is reviewed in the Economist here. It has always seemed to me that people are eager to have a physicist to idolize, like Einstein, and so have tried to idolize Hawking. But the popular writings of his that I’ve read strike me as unimaginative and clumsy, and the paeans sung to his genius are a little strained. His latest book sounds like more of the same. Here’s an amusing observation by the reviewer:
The authors rather fancy themselves as philosophers, though they would presumably balk at the description, since they confidently assert on their first page that “philosophy is dead.” It is, allegedly, now the exclusive right of scientists to answer the three fundamental why-questions with which the authors purport to deal in their book. Why is there something rather than nothing? Why do we exist? And why this particular set of laws and not some other?
It is hard to evaluate their case against recent philosophy, because the only subsequent mention of it, after the announcement of its death, is, rather oddly, an approving reference to a philosopher’s analysis of the concept of a law of nature, which, they say, “is a more subtle question than one may at first think.” There are actually rather a lot of questions that are more subtle than the authors think. It soon becomes evident that Professor Hawking and Mr Mlodinow regard a philosophical problem as something you knock off over a quick cup of tea after you have run out of Sudoku puzzles.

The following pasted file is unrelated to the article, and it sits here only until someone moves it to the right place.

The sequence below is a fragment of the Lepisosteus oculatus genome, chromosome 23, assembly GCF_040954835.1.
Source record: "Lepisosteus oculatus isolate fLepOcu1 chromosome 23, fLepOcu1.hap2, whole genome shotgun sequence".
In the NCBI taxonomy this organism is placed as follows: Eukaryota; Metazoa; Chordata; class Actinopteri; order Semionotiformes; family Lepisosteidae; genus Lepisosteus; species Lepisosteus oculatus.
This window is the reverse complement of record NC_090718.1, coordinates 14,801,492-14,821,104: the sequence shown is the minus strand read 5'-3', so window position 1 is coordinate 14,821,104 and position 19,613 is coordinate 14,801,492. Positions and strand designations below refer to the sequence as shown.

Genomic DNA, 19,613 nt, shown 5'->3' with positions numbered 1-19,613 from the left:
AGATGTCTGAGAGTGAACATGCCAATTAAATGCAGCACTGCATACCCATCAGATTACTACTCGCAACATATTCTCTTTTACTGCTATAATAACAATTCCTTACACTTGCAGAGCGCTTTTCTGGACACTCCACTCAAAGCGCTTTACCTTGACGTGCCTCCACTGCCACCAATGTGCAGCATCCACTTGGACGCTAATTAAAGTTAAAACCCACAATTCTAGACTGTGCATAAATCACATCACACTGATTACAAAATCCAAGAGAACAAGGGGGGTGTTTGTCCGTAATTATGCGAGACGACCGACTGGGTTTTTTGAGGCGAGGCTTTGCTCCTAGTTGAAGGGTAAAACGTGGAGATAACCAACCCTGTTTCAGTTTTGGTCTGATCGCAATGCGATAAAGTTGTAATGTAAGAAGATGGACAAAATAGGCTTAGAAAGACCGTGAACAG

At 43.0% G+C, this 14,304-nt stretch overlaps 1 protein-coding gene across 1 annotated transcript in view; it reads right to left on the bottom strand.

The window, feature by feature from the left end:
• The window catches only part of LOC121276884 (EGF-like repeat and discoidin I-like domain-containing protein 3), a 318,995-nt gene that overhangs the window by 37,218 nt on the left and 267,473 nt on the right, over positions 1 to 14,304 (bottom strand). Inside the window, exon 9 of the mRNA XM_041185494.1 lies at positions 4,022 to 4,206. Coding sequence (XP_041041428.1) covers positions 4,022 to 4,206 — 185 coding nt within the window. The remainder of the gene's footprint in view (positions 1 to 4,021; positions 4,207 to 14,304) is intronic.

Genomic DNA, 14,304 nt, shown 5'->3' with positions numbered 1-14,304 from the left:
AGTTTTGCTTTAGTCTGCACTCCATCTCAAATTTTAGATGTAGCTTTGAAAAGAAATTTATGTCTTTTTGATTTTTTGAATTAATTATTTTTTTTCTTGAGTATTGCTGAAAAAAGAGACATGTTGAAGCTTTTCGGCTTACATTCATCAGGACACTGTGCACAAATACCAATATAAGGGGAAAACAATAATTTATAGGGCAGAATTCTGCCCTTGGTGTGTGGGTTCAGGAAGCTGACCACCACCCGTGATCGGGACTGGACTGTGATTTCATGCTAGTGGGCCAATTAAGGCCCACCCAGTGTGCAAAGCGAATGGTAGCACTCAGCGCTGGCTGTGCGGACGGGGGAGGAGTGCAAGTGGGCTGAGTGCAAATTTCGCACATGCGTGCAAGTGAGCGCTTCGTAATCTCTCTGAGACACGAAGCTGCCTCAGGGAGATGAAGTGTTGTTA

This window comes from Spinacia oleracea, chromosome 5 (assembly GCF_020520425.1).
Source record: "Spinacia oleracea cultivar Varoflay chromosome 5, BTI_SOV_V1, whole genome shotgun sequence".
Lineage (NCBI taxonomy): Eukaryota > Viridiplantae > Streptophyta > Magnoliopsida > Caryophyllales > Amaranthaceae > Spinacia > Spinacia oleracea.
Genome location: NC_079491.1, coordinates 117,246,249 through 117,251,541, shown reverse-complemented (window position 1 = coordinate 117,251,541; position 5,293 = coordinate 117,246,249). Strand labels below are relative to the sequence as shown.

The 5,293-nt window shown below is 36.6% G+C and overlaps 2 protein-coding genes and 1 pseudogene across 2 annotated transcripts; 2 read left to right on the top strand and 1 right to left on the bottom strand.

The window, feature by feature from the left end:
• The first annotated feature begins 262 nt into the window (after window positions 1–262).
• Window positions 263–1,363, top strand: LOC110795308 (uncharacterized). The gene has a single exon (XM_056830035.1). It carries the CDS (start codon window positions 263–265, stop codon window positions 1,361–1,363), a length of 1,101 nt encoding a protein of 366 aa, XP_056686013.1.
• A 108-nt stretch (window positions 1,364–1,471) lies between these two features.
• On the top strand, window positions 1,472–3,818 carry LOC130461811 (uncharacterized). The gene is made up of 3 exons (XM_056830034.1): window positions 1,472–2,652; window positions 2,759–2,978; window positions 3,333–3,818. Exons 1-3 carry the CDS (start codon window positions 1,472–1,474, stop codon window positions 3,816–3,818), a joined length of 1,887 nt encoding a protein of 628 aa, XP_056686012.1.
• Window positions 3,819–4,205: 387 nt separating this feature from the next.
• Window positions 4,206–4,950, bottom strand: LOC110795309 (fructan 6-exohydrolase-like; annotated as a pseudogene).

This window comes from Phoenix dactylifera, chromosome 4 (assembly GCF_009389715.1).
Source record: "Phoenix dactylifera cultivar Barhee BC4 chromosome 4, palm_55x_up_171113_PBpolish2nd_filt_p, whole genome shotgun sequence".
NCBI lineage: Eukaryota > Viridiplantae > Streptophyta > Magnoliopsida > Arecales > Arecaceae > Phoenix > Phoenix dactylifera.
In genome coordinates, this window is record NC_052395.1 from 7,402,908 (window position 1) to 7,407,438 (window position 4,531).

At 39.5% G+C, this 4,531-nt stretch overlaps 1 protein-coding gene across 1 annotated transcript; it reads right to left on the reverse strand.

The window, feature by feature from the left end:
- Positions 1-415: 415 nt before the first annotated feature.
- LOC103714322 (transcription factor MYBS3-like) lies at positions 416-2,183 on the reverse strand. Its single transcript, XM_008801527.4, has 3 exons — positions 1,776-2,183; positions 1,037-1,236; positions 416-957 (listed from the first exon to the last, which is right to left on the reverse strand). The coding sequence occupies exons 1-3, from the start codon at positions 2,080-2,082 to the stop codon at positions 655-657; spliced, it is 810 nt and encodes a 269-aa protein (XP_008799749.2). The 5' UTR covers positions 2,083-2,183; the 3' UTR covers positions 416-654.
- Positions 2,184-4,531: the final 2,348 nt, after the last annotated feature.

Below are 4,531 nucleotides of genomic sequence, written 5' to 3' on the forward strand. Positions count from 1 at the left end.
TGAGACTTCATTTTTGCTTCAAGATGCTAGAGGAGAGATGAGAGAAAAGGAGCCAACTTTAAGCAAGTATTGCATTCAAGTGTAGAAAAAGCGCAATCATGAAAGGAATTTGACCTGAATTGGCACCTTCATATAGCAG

The book also makes what has been taken to be an audacious claim, that physics has no room for God. I gather it’s been seen as a big deal because up until now Hawking has played to the crowds by dropping pious remarks on occasion. And now he’s decided to back the other populist horse, and join ranks with Hitchens & Co. One thing for sure: the great physicist is not so hot when it comes to anything outside of physics.